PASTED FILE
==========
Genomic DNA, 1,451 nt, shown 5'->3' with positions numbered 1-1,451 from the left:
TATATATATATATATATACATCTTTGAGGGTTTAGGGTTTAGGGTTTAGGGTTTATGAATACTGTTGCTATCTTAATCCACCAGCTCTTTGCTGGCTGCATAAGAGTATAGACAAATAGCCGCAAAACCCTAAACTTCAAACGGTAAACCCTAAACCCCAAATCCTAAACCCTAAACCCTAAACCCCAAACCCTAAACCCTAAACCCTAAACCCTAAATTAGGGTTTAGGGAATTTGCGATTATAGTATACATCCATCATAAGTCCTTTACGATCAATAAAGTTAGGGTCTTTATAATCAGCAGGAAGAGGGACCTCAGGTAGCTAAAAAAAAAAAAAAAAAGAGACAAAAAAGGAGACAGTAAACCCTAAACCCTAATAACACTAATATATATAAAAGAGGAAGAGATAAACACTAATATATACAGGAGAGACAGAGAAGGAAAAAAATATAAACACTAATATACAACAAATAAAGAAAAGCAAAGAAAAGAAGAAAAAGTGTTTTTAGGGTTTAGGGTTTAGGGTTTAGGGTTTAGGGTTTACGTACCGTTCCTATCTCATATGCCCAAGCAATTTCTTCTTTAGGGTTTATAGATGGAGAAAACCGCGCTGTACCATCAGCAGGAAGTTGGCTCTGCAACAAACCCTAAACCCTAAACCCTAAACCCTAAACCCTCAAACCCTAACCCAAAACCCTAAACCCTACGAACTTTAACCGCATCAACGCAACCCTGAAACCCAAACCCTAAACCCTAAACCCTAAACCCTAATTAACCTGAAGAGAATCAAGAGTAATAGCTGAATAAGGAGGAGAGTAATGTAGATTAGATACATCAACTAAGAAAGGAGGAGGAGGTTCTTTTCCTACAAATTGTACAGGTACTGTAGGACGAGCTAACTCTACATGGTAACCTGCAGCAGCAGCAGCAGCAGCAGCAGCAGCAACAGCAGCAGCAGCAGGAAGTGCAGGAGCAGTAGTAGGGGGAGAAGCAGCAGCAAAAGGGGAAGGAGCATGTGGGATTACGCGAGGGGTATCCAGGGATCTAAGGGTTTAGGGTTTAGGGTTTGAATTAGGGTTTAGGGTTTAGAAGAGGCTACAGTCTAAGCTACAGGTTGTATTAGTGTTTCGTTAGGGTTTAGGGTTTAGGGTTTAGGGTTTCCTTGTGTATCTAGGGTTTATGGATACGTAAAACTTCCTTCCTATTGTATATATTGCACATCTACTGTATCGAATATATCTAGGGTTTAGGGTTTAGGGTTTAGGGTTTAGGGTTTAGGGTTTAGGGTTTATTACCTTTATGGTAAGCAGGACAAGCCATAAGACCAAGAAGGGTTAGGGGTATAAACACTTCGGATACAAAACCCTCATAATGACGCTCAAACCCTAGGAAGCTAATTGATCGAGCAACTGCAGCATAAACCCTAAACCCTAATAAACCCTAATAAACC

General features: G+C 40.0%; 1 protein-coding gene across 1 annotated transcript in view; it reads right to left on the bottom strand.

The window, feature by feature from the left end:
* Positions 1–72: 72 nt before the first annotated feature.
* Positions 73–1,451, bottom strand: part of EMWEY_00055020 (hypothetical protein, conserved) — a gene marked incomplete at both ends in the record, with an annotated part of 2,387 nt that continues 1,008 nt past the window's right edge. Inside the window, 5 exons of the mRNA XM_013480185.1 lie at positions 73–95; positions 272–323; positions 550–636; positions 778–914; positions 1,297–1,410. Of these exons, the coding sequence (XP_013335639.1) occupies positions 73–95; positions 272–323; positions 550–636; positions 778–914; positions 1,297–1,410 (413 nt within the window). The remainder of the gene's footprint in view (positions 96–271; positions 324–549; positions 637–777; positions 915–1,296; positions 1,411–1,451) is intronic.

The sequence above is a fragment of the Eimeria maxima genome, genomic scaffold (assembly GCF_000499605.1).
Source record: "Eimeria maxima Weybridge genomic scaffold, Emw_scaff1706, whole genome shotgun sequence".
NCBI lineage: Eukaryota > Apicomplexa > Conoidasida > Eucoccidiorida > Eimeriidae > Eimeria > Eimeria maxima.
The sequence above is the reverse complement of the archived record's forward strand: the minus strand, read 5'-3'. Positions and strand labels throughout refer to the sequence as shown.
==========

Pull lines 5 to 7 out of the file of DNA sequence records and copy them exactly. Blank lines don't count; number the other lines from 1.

* Positions 1–72: 72 nt before the first annotated feature.
* Positions 73–1,451, bottom strand: part of EMWEY_00055020 (hypothetical protein, conserved) — a gene marked incomplete at both ends in the record, with an annotated part of 2,387 nt that continues 1,008 nt past the window's right edge. Inside the window, 5 exons of the mRNA XM_013480185.1 lie at positions 73–95; positions 272–323; positions 550–636; positions 778–914; positions 1,297–1,410. Of these exons, the coding sequence (XP_013335639.1) occupies positions 73–95; positions 272–323; positions 550–636; positions 778–914; positions 1,297–1,410 (413 nt within the window). The remainder of the gene's footprint in view (positions 96–271; positions 324–549; positions 637–777; positions 915–1,296; positions 1,411–1,451) is intronic.

The sequence above is a fragment of the Eimeria maxima genome, genomic scaffold (assembly GCF_000499605.1).